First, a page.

2. The actual paper ballots must only be removed from the machine storage bins as the polls close (only under the watchful eye of at least 3 eyewitnesses of differing affiliations and webcams) and placed only into clear empty storage bins in the open AT the precinct (never to back rooms nor to storage closets nor to vehicles for transfer) BEFORE the hand counts and any further audits begin (AT THE PRECINCTS). Any movement of ballots and ballot boxes must be visible by webcam and be signature verified by the eyewitnesses.


III. COUNTING THE ACTUAL ORIGINAL BALLOTS – takes the position that all paper ballots should be hand counted in the open at the precinct before those ballots are moved from public view in any way.

NOTE: Some election integrity experts think that true random selection of a minimum of 10% of the ballots at the precincts for hand count comparison to the same select images would be sufficient statistically by mathematical odds to prevent cheating (by substituting images in some way for fear of getting caught). This may be pretty reliable, but still not as strong as a 100% hand count of the original ballots.

  1. A minimum of 3 eyewitnesses (judges/scrutineers) of differing affiliations must be present at each vote counting station, at each precinct, in the open, and viewable by the public and by web cam during a) ballot/image comparisons; b) actual ballot counting; c) uploading of ballot images; and d) comparisons of uploaded images to actual ballots, are being performed.

  1. Any discovered differences in actual ballot counts or irregularities between actual ballots and corresponding images would indicate an attempt at a fraudulent count and would immediately trigger subsequent hand counts of 100% of the ballots (in the open with at least 3 eye witnesses of differing affiliations and webcams) until identical counts occur at least two times in succession, before the verified results are published at the precinct and published on the web.

  1. After vote tallies of actual ballots are made by one team of eyewitnesses and counters, the teams are swapped and a second team carries out the same counting tasks in the same way as the first. The tallies of the first and second teams should be identical. If discrepancies occur, an immediate recount is performed until identical counts occur at least two times in succession, before the verified results are published at the precinct and published on the web.

  1. No tallies are to be published on the precinct website until the tallies are complete, verified, and signed for by the election judges (or perhaps no sooner than 9:00pm, whichever is later. Any violation of this or revealing counts to media or media sources before such time shall be a criminal offense.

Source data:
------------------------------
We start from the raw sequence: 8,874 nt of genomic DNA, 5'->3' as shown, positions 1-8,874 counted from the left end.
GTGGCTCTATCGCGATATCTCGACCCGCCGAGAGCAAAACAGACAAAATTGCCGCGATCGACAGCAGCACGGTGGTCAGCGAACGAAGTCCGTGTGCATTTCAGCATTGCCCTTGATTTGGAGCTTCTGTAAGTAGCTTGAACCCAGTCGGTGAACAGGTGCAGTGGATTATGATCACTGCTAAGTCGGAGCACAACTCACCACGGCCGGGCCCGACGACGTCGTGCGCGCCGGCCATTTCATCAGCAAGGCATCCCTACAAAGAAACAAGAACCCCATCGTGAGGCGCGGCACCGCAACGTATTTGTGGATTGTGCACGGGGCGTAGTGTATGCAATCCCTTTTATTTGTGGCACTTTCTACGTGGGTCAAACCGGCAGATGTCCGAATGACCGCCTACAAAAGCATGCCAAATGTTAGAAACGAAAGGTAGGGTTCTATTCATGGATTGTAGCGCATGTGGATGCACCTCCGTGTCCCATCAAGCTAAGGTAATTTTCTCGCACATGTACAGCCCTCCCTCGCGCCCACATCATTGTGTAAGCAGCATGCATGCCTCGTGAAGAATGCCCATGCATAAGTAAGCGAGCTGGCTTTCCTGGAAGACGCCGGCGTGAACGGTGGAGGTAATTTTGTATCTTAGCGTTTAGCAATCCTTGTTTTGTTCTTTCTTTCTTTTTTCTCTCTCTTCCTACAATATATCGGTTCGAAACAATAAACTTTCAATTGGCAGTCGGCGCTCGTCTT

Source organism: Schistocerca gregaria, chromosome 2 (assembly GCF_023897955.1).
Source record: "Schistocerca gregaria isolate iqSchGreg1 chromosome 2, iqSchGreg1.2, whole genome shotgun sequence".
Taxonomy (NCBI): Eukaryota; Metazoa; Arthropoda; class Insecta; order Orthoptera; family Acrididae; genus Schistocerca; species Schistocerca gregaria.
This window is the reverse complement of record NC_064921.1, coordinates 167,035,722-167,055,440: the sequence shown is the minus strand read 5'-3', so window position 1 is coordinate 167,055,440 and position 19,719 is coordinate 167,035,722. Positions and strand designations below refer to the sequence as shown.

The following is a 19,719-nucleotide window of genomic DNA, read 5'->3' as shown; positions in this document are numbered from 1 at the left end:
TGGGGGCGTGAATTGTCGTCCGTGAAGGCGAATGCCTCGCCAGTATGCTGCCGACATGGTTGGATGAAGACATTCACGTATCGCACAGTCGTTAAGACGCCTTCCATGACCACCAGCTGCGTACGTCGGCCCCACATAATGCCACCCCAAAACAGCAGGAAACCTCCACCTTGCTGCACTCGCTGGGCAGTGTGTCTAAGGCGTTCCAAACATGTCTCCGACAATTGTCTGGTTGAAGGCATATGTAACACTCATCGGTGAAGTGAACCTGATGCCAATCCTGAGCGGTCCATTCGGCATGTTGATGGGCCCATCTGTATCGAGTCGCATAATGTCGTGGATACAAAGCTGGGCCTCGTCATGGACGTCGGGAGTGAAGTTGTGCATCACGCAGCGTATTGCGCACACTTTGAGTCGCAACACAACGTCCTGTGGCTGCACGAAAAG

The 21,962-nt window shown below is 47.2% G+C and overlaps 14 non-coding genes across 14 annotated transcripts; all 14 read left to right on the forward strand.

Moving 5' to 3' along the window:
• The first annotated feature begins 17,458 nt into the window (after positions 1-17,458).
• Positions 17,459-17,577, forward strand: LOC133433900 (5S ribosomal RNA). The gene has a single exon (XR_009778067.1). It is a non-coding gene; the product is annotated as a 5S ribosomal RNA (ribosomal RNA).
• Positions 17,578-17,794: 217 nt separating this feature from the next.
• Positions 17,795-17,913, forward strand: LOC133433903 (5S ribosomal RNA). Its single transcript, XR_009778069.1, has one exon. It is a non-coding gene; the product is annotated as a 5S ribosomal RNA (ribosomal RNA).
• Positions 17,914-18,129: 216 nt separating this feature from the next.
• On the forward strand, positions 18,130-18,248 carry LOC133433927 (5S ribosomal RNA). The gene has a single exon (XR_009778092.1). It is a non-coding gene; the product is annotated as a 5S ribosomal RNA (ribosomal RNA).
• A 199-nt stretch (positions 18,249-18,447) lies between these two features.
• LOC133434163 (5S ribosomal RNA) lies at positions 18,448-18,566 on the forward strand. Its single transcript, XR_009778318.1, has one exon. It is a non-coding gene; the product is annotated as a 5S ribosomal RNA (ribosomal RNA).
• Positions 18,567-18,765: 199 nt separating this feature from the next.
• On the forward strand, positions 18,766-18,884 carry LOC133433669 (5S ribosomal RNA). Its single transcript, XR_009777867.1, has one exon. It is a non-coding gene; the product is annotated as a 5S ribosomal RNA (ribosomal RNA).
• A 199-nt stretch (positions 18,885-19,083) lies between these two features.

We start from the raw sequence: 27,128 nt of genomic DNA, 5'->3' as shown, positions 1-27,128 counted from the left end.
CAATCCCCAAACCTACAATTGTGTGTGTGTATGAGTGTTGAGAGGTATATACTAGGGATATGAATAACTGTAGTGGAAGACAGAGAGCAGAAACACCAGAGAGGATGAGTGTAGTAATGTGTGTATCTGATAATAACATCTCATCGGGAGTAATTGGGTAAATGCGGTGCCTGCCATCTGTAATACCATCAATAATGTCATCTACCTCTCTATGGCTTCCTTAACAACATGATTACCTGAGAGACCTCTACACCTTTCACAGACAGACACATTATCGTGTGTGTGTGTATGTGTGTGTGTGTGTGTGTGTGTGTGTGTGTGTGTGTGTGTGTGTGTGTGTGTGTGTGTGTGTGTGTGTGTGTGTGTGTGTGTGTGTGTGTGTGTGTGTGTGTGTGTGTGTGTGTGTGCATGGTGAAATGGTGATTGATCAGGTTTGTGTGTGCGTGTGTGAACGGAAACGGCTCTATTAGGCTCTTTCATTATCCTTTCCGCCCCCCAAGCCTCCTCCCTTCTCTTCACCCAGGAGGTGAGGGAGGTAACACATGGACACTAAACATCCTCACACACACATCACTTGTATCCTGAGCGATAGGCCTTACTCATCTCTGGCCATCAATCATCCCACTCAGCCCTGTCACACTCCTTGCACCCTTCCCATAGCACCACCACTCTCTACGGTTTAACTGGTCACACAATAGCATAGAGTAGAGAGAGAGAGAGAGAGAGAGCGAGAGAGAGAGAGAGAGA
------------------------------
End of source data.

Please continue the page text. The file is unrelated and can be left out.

2. Only AFTER the hand counts are performed AT the precinct and been verified as TRUE COUNTS and been posted locally and on the Web may the ballots be transferred to an alternate location and then only with proper chain of custody procedures.

  3. OPTIONAL CONSIDERATION – NO VOTE TALLY REPORTING UNTIL ALL POLLS CLOSE – No actual vote tallies should be reported until after the polls close. It may be important that no tallies anywhere be reported publicly until the polls close in Hawaii. This may require the need for earlier time zone poll workers to work from 7pm EST until 5am EST (3 hours after Hawaii polls close) in order to count and report their tallies publicly from the precincts. This would protect against early results influencing voter turnout and opinions in the more western regions. 

  4. OPTIONAL CONSIDERATION – Additional webcams could be installed over each vote counting ‘station’ at each precinct for live stream viewing of the actual vote counting by the eyewitnesses (judges/scrutineers) for improved scrutiny.

  5. OPTIONAL CONSIDERATION – Procedures formulated for accepting and handling legitimate objections by public scrutinizers performing live stream counts after the ballot images have been uploaded to the precinct website.


IV. COUNTING BALLOT IMAGESThe securing of scanned images of the actual ballots (able to be done with almost all existing voting machines now in use in the country) provides the means for multiple copies/images of the actual ballots to be printed and uploaded to the internet for helpful additional and redundant hand counting/verification by the public).

  1. The same procedures as described above for counting actual ballots must be followed for each voting machine’s stored scanned ballot images. The printing and copying of such images onto paper and memory sticks or thumb drives etc. must follow the same chain of custody requirements up to and including the upload of such images to the publicly accessible internet website for each precinct.